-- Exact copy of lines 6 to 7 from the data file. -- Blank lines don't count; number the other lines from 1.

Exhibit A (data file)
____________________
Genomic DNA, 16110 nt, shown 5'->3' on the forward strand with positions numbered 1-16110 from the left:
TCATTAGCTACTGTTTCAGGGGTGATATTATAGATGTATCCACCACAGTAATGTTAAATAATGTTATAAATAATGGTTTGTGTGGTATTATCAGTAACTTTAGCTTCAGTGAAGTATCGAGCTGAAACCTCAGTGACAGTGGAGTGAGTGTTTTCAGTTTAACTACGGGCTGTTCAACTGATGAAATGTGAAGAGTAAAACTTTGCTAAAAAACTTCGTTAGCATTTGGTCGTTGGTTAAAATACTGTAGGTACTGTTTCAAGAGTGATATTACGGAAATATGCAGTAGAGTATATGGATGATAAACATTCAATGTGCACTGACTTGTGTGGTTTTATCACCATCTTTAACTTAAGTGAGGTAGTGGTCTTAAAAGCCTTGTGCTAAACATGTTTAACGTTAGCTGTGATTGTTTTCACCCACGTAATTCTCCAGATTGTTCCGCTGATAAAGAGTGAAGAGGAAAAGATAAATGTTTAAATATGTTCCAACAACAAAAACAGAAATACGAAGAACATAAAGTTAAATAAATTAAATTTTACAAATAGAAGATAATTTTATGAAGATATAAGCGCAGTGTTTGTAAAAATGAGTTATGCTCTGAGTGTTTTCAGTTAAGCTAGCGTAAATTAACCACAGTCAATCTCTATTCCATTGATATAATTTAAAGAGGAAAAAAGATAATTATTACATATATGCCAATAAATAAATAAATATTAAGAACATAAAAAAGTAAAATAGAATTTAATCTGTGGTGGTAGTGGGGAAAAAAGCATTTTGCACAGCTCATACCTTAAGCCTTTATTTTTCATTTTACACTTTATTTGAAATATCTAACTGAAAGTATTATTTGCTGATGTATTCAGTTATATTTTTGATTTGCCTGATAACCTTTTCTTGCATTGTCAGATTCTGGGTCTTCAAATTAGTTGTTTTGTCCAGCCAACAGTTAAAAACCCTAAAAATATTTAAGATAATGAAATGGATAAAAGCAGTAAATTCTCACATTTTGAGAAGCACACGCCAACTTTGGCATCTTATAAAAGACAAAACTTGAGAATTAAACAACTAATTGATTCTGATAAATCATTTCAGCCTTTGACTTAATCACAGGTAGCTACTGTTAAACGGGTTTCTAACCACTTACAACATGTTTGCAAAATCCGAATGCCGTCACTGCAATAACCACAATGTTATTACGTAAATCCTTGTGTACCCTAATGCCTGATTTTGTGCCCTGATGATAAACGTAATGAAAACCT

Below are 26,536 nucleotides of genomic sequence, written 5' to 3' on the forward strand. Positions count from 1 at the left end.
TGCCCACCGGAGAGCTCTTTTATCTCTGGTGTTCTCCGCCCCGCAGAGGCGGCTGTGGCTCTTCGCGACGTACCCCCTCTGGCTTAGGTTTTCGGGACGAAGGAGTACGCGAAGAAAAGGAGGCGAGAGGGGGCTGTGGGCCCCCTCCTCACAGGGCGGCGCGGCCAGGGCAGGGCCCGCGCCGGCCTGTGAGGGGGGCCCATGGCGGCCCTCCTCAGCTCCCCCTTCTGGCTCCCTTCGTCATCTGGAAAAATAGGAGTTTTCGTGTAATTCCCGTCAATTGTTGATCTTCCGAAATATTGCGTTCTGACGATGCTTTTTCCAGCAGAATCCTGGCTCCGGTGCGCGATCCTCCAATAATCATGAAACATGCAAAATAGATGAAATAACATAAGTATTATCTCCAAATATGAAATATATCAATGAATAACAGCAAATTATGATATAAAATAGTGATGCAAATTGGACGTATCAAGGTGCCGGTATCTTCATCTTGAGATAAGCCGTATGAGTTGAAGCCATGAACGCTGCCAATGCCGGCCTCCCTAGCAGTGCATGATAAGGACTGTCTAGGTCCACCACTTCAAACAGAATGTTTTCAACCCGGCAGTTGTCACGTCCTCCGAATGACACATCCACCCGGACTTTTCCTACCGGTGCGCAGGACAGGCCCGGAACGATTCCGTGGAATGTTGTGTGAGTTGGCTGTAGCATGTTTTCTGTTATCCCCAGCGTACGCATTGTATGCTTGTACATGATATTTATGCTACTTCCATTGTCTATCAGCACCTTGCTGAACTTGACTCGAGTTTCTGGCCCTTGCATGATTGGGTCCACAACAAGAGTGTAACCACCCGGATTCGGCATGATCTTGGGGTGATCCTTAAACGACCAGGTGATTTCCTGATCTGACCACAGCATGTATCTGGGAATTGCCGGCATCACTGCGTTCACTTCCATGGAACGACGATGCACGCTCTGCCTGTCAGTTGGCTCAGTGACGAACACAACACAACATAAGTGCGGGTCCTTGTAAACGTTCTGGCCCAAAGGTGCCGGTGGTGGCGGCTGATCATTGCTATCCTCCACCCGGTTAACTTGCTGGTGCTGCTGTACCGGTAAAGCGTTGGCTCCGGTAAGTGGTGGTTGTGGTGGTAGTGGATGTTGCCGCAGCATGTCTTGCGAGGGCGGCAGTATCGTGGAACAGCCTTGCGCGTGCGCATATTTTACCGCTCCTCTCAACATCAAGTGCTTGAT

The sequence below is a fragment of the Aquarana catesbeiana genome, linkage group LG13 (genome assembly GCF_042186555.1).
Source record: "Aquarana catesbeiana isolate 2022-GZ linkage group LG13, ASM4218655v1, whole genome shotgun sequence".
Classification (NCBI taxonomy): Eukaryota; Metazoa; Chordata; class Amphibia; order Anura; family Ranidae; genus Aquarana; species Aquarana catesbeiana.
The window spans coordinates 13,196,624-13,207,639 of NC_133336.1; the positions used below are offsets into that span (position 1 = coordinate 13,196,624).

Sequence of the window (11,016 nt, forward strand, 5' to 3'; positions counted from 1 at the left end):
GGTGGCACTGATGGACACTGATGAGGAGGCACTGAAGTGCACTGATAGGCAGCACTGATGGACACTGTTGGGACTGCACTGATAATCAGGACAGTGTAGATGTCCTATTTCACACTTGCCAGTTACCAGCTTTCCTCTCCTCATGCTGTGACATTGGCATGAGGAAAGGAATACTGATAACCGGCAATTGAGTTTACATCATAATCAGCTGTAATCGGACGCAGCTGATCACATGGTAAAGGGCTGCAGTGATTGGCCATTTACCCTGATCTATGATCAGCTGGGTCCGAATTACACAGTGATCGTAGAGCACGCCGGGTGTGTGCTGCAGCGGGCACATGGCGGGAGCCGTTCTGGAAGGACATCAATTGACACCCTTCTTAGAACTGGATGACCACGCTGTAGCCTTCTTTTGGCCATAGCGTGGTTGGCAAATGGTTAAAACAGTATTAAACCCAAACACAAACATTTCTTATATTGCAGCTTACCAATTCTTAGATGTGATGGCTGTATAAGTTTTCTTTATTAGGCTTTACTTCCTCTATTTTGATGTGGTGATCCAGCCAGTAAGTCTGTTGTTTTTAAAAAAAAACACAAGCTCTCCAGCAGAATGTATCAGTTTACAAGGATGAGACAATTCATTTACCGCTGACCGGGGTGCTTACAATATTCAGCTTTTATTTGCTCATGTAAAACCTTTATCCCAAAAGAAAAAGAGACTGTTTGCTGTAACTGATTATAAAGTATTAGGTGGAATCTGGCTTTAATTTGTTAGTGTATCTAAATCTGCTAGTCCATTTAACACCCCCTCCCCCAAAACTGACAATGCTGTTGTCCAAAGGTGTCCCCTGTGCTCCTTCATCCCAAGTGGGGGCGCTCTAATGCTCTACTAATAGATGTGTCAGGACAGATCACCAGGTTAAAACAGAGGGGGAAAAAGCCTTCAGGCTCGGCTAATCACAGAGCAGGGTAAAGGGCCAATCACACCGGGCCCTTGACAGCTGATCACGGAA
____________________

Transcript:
Source record: "Aquarana catesbeiana isolate 2022-GZ linkage group LG13, ASM4218655v1, whole genome shotgun sequence".
Classification (NCBI taxonomy): Eukaryota; Metazoa; Chordata; class Amphibia; order Anura; family Ranidae; genus Aquarana; species Aquarana catesbeiana.